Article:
U.S. sets new record for coronavirus cases

The United States set a one-day record for coronavirus cases the day after the election with OVER 102,000 new cases, according to a Reuters tally.

This as hospitals in several states reported a rising tide of patients. Nine states reported record one-day increase in cases: Colorado, Idaho, Indiana, Maine, Michigan, Minnesota, Rhode Island, Washington and Wisconsin.

In addition to rising cases, on Tuesday hospitalizations topped 50,000 for the first time in three months.

Hospitalizations are a key metric because they are not impacted by the amount of testing being done.

North Dakota reported only six free intensive care unit beds in the entire state on Wednesday.

The proportion of tests coming back positive is greater than 50% in South Dakota and over 40% in Iowa and Wyoming.

The World Health Organization says rates of more than 5% are concerning because they indicate undetected community transmission.

The outbreak is hitting the Midwest the hardest, based on new cases per capita in recent weeks.

The pandemic has affected nearly every aspect of American life, including a record number of voters mailing in their ballots in Tuesday’s presidential election.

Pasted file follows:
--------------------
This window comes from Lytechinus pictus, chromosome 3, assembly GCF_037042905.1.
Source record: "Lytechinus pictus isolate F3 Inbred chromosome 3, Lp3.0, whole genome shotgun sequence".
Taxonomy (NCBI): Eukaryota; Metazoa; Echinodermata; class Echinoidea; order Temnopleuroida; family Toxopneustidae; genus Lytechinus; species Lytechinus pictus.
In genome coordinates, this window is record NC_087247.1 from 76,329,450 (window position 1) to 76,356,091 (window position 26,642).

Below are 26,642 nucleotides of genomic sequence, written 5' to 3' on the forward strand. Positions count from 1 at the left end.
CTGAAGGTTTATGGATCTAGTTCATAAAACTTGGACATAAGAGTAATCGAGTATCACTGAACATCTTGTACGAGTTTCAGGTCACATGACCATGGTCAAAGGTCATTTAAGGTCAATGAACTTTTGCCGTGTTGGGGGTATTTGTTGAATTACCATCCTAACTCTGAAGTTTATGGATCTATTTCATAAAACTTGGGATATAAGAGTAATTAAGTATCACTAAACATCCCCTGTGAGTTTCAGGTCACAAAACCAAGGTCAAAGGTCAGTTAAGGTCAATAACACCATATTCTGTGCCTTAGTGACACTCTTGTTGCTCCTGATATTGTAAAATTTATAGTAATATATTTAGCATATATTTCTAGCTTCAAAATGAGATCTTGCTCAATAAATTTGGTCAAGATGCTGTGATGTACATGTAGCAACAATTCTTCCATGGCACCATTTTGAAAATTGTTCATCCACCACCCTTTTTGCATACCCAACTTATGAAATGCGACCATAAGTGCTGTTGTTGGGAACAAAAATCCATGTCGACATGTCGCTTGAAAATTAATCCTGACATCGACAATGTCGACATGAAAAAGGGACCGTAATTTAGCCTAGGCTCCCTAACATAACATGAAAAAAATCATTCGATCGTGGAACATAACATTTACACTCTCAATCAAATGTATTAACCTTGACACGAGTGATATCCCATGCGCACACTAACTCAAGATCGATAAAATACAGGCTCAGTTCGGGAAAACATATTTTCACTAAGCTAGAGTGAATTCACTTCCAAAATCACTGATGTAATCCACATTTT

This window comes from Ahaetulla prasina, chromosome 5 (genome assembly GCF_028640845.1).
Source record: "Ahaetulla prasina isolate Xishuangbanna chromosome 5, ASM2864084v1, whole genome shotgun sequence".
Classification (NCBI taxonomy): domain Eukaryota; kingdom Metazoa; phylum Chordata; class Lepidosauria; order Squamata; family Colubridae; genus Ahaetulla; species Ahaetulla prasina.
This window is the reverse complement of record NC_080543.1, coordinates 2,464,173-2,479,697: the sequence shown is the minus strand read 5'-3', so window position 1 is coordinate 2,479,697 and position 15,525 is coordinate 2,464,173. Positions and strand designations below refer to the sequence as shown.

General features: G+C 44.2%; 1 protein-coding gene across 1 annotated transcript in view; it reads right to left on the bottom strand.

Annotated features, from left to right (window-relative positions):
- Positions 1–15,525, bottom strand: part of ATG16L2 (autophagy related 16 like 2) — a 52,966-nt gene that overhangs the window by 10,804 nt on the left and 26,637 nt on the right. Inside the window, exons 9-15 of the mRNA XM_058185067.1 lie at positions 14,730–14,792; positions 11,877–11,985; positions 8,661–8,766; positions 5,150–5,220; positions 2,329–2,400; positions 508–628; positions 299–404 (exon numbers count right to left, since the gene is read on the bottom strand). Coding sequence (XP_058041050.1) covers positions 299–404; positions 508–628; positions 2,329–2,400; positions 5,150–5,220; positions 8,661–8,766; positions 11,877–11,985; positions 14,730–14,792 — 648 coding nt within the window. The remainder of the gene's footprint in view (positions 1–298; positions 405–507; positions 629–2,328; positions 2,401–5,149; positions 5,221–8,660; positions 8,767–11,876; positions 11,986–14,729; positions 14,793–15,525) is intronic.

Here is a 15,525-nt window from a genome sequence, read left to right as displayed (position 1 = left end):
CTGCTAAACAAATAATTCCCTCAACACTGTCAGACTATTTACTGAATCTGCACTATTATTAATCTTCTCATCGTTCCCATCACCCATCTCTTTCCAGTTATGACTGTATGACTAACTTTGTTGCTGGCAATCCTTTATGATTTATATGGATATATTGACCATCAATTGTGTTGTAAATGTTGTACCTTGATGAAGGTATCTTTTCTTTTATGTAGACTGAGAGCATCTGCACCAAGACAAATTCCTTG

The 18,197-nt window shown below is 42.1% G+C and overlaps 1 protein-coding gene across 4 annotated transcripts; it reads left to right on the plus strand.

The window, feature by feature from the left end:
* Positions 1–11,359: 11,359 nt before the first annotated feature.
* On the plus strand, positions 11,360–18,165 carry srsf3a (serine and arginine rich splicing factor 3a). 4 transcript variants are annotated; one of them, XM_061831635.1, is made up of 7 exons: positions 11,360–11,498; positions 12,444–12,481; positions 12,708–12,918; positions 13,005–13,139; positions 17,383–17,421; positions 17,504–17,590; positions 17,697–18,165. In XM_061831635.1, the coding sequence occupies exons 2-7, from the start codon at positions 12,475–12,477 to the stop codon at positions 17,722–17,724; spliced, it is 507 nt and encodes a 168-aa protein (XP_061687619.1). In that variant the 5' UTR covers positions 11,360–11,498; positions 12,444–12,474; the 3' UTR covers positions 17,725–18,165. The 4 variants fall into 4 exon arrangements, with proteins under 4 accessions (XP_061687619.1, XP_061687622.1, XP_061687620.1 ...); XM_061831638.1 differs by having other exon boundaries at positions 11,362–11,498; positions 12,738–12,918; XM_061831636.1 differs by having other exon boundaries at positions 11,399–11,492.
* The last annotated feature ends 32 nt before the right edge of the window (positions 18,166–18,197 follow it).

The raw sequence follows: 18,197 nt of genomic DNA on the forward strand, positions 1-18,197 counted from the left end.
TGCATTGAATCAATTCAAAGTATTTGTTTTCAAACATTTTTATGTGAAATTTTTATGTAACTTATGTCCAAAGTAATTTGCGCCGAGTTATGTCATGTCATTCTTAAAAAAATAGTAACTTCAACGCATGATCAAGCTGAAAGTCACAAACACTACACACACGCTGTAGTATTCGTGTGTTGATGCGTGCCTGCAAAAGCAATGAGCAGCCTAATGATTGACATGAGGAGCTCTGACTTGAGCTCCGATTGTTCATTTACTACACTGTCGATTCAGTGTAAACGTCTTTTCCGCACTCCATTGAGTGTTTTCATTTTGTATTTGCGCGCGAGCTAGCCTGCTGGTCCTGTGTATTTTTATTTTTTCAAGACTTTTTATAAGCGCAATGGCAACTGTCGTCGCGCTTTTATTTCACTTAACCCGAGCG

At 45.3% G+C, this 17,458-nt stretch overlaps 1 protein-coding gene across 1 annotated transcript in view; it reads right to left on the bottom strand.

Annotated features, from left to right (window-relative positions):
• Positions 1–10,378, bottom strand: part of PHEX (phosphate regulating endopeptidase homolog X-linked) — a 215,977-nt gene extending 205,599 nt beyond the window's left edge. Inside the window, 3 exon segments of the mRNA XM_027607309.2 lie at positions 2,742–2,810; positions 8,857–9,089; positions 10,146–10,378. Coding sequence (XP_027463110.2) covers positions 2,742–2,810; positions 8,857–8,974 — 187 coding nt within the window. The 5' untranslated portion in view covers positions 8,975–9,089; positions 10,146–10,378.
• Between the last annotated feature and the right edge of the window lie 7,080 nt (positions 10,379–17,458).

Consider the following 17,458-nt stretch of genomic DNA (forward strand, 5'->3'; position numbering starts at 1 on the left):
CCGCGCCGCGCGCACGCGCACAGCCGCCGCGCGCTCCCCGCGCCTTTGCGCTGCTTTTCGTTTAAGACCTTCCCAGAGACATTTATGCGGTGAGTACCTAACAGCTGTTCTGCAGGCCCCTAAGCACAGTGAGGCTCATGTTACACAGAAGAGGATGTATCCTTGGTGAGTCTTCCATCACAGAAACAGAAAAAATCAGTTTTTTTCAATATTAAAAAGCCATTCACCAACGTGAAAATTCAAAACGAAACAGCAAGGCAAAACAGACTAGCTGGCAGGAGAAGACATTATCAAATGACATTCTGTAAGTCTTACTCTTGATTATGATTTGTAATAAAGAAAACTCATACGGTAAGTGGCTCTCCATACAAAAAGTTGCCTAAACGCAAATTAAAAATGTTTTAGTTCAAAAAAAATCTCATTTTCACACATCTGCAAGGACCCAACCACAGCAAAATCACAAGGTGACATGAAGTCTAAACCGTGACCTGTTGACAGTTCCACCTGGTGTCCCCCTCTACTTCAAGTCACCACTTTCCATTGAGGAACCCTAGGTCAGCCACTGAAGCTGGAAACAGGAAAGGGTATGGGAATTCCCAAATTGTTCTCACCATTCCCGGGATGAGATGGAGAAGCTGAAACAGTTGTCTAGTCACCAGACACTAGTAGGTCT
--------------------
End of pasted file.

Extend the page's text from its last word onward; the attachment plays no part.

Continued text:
Leading up to the election, Stanford University economists estimated that President Donald Trump’s campaign rallies resulted in 30,000 additional confirmed cases of COVID-19, and likely led to more than 700 deaths overall.

Video Transcript

- The United States set a day record for coronavirus cases the day after the election, with over 102,000 new cases, according to a Reuters tally. This, as hospitals in several states reported a rising tide of patients. Nine states reported a record one day increase in cases-- Colorado, Idaho, Indiana, Maine, Michigan, Minnesota, Rhode Island, Washington, and Wisconsin.

In addition to rising cases, on Tuesday, hospitalizations topped 50,000 for the first time in three months. Hospitalizations are a key metric, because they are not impacted by the amount of testing being done. North Dakota reported only six free intensive care unit beds in the entire state on Wednesday. The proportion of tests coming back positive is greater than 50% in South Dakota, and over 40% in Iowa and Wyoming. The World Health Organization says rates of more than 5% are concerning, because they indicate undetected community transmission.

The outbreak is hitting the Midwest the hardest, based on new cases per capita in recent weeks. The pandemic has affected nearly every aspect of American life, including a record number of voters mailing in their ballots in Tuesday's presidential election. Leading up to the election, Stanford University economists estimated that President Donald Trump's campaign rallies resulted in 30,000 additional confirmed cases of COVID-19, and likely led to more than 700 deaths overall.